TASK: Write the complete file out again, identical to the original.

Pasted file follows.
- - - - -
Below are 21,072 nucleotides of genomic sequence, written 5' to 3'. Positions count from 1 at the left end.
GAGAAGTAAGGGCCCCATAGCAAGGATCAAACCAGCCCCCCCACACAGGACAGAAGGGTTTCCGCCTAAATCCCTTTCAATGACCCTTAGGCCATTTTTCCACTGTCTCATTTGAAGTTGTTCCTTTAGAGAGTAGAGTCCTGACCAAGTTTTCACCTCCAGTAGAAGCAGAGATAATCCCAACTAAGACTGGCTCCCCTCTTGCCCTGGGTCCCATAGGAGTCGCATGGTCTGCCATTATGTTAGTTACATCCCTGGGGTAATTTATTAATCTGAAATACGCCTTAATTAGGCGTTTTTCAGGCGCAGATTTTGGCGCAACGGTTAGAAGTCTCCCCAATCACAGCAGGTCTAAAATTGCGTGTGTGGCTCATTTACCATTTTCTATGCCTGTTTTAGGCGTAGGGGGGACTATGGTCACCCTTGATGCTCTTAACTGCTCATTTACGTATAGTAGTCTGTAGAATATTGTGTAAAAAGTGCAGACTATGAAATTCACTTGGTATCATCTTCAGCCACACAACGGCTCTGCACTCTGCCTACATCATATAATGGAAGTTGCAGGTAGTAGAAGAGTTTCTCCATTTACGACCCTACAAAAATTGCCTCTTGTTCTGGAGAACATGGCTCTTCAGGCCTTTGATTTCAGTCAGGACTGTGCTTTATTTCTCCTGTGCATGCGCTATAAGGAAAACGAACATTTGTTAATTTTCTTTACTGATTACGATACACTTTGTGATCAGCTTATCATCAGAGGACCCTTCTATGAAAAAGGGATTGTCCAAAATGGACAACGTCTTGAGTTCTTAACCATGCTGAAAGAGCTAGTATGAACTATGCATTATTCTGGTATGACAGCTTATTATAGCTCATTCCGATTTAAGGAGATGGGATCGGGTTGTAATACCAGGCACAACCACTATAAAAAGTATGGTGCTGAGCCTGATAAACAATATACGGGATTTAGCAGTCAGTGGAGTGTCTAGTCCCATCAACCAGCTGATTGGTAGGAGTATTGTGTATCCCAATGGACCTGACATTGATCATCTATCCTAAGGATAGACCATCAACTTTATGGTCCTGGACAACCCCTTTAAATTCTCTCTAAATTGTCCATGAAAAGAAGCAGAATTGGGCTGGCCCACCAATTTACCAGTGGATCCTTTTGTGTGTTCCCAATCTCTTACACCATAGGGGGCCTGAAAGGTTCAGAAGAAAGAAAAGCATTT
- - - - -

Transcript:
Below are 21,072 nucleotides of genomic sequence, written 5' to 3'. Positions count from 1 at the left end.
GAGAAGTAAGGGCCCCATAGCAAGGATCAAACCAGCCCCCCCACACAGGACAGAAGGGTTTCCGCCTAAATCCCTTTCAATGACCCTTAGGCCATTTTTCCACTGTCTCATTTGAAGTTGTTCCTTTAGAGAGTAGAGTCCTGACCAAGTTTTCACCTCCAGTAGAAGCAGAGATAATCCCAACTAAGACTGGCTCCCCTCTTGCCCTGGGTCCCATAGGAGTCGCATGGTCTGCCATTATGTTAGTTACATCCCTGGGGTAATTTATTAATCTGAAATACGCCTTAATTAGGCGTTTTTCAGGCGCAGATTTTGGCGCAACGGTTAGAAGTCTCCCCAATCACAGCAGGTCTAAAATTGCGTGTGTGGCTCATTTACCATTTTCTATGCCTGTTTTAGGCGTAGGGGGGACTATGGTCACCCTTGATGCTCTTAACTGCTCATTTACGTATAGTAGTCTGTAGAATATTGTGTAAAAAGTGCAGACTATGAAATTCACTTGGTATCATCTTCAGCCACACAACGGCTCTGCACTCTGCCTACATCATATAATGGAAGTTGCAGGTAGTAGAAGAGTTTCTCCATTTACGACCCTACAAAAATTGCCTCTTGTTCTGGAGAACATGGCTCTTCAGGCCTTTGATTTCAGTCAGGACTGTGCTTTATTTCTCCTGTGCATGCGCTATAAGGAAAACGAACATTTGTTAATTTTCTTTACTGATTACGATACACTTTGTGATCAGCTTATCATCAGAGGACCCTTCTATGAAAAAGGGATTGTCCAAAATGGACAACGTCTTGAGTTCTTAACCATGCTGAAAGAGCTAGTATGAACTATGCATTATTCTGGTATGACAGCTTATTATAGCTCATTCCGATTTAAGGAGATGGGATCGGGTTGTAATACCAGGCACAACCACTATAAAAAGTATGGTGCTGAGCCTGATAAACAATATACGGGATTTAGCAGTCAGTGGAGTGTCTAGTCCCATCAACCAGCTGATTGGTAGGAGTATTGTGTATCCCAATGGACCTGACATTGATCATCTATCCTAAGGATAGACCATCAACTTTATGGTCCTGGACAACCCCTTTAAATTCTCTCTAAATTGTCCATGAAAAGAAGCAGAATTGGGCTGGCCCACCAATTTACCAGTGGATCCTTTTGTGTGTTCCCAATCTCTTACACCATAGGGGGCCTGAAAGGTTCAGAAGAAAGAAAAGCATTT